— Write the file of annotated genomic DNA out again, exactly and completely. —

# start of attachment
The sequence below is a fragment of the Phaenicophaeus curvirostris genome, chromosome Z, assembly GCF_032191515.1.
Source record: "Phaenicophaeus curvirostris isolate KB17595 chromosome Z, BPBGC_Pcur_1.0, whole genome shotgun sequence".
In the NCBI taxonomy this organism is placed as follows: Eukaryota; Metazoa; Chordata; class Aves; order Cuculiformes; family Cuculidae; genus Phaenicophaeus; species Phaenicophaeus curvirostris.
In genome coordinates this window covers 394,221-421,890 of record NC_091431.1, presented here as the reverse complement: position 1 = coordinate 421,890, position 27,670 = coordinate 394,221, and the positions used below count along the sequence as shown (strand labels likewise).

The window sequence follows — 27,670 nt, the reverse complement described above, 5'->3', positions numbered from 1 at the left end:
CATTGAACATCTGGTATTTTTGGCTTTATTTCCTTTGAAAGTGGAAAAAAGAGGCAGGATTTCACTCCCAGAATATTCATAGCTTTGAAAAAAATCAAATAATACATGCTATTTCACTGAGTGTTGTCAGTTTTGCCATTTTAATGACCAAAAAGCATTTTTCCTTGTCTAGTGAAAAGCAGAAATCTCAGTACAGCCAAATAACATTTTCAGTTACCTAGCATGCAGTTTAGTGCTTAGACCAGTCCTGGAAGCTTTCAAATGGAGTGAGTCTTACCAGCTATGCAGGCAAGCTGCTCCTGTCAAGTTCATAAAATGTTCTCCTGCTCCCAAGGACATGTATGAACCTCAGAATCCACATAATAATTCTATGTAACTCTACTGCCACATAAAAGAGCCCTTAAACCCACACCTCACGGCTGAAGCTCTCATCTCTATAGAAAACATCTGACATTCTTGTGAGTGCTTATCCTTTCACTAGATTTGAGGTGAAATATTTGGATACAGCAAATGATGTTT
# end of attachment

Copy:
The sequence below is a fragment of the Phaenicophaeus curvirostris genome, chromosome Z, assembly GCF_032191515.1.
Source record: "Phaenicophaeus curvirostris isolate KB17595 chromosome Z, BPBGC_Pcur_1.0, whole genome shotgun sequence".
In the NCBI taxonomy this organism is placed as follows: Eukaryota; Metazoa; Chordata; class Aves; order Cuculiformes; family Cuculidae; genus Phaenicophaeus; species Phaenicophaeus curvirostris.
In genome coordinates this window covers 394,221-421,890 of record NC_091431.1, presented here as the reverse complement: position 1 = coordinate 421,890, position 27,670 = coordinate 394,221, and the positions used below count along the sequence as shown (strand labels likewise).

The window sequence follows — 27,670 nt, the reverse complement described above, 5'->3', positions numbered from 1 at the left end:
CATTGAACATCTGGTATTTTTGGCTTTATTTCCTTTGAAAGTGGAAAAAAGAGGCAGGATTTCACTCCCAGAATATTCATAGCTTTGAAAAAAATCAAATAATACATGCTATTTCACTGAGTGTTGTCAGTTTTGCCATTTTAATGACCAAAAAGCATTTTTCCTTGTCTAGTGAAAAGCAGAAATCTCAGTACAGCCAAATAACATTTTCAGTTACCTAGCATGCAGTTTAGTGCTTAGACCAGTCCTGGAAGCTTTCAAATGGAGTGAGTCTTACCAGCTATGCAGGCAAGCTGCTCCTGTCAAGTTCATAAAATGTTCTCCTGCTCCCAAGGACATGTATGAACCTCAGAATCCACATAATAATTCTATGTAACTCTACTGCCACATAAAAGAGCCCTTAAACCCACACCTCACGGCTGAAGCTCTCATCTCTATAGAAAACATCTGACATTCTTGTGAGTGCTTATCCTTTCACTAGATTTGAGGTGAAATATTTGGATACAGCAAATGATGTTT